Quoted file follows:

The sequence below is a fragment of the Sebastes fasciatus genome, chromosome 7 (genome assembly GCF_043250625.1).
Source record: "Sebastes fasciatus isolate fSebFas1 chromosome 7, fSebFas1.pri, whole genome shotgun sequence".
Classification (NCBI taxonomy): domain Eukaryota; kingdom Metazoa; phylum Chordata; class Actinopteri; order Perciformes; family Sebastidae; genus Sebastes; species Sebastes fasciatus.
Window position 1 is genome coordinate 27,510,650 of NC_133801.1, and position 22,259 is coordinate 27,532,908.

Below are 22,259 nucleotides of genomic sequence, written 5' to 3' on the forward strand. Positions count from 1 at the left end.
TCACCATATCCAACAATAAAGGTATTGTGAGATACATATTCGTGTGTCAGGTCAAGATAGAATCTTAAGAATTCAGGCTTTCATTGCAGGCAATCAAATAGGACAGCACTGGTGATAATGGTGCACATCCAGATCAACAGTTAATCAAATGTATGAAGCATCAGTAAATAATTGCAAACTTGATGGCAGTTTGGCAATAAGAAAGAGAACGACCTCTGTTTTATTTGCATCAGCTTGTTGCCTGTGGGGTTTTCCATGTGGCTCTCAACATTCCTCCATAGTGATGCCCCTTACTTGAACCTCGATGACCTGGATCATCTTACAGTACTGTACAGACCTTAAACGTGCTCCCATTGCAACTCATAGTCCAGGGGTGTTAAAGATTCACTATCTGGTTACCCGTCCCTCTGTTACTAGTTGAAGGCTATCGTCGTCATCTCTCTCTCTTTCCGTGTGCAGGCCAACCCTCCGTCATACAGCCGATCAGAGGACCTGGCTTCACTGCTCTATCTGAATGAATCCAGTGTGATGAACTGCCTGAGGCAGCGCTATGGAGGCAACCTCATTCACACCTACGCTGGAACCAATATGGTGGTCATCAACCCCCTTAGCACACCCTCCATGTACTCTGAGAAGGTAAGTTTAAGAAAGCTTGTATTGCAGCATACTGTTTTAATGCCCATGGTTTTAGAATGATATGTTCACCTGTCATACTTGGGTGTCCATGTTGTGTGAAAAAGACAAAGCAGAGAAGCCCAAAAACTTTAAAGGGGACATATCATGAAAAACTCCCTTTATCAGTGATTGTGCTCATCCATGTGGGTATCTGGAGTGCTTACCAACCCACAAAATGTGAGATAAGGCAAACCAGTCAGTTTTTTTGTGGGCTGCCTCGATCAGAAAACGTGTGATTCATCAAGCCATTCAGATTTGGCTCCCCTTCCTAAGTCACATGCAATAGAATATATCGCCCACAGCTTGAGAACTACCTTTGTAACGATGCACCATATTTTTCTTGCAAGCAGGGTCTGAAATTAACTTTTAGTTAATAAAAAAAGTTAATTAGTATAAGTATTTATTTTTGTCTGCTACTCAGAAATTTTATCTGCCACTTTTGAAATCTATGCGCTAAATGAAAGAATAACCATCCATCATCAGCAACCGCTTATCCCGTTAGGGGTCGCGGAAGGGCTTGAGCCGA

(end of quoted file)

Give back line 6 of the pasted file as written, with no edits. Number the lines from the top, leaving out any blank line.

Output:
TCACCATATCCAACAATAAAGGTATTGTGAGATACATATTCGTGTGTCAGGTCAAGATAGAATCTTAAGAATTCAGGCTTTCATTGCAGGCAATCAAATAGGACAGCACTGGTGATAATGGTGCACATCCAGATCAACAGTTAATCAAATGTATGAAGCATCAGTAAATAATTGCAAACTTGATGGCAGTTTGGCAATAAGAAAGAGAACGACCTCTGTTTTATTTGCATCAGCTTGTTGCCTGTGGGGTTTTCCATGTGGCTCTCAACATTCCTCCATAGTGATGCCCCTTACTTGAACCTCGATGACCTGGATCATCTTACAGTACTGTACAGACCTTAAACGTGCTCCCATTGCAACTCATAGTCCAGGGGTGTTAAAGATTCACTATCTGGTTACCCGTCCCTCTGTTACTAGTTGAAGGCTATCGTCGTCATCTCTCTCTCTTTCCGTGTGCAGGCCAACCCTCCGTCATACAGCCGATCAGAGGACCTGGCTTCACTGCTCTATCTGAATGAATCCAGTGTGATGAACTGCCTGAGGCAGCGCTATGGAGGCAACCTCATTCACACCTACGCTGGAACCAATATGGTGGTCATCAACCCCCTTAGCACACCCTCCATGTACTCTGAGAAGGTAAGTTTAAGAAAGCTTGTATTGCAGCATACTGTTTTAATGCCCATGGTTTTAGAATGATATGTTCACCTGTCATACTTGGGTGTCCATGTTGTGTGAAAAAGACAAAGCAGAGAAGCCCAAAAACTTTAAAGGGGACATATCATGAAAAACTCCCTTTATCAGTGATTGTGCTCATCCATGTGGGTATCTGGAGTGCTTACCAACCCACAAAATGTGAGATAAGGCAAACCAGTCAGTTTTTTTGTGGGCTGCCTCGATCAGAAAACGTGTGATTCATCAAGCCATTCAGATTTGGCTCCCCTTCCTAAGTCACATGCAATAGAATATATCGCCCACAGCTTGAGAACTACCTTTGTAACGATGCACCATATTTTTCTTGCAAGCAGGGTCTGAAATTAACTTTTAGTTAATAAAAAAAGTTAATTAGTATAAGTATTTATTTTTGTCTGCTACTCAGAAATTTTATCTGCCACTTTTGAAATCTATGCGCTAAATGAAAGAATAACCATCCATCATCAGCAACCGCTTATCCCGTTAGGGGTCGCGGAAGGGCTTGAGCCGA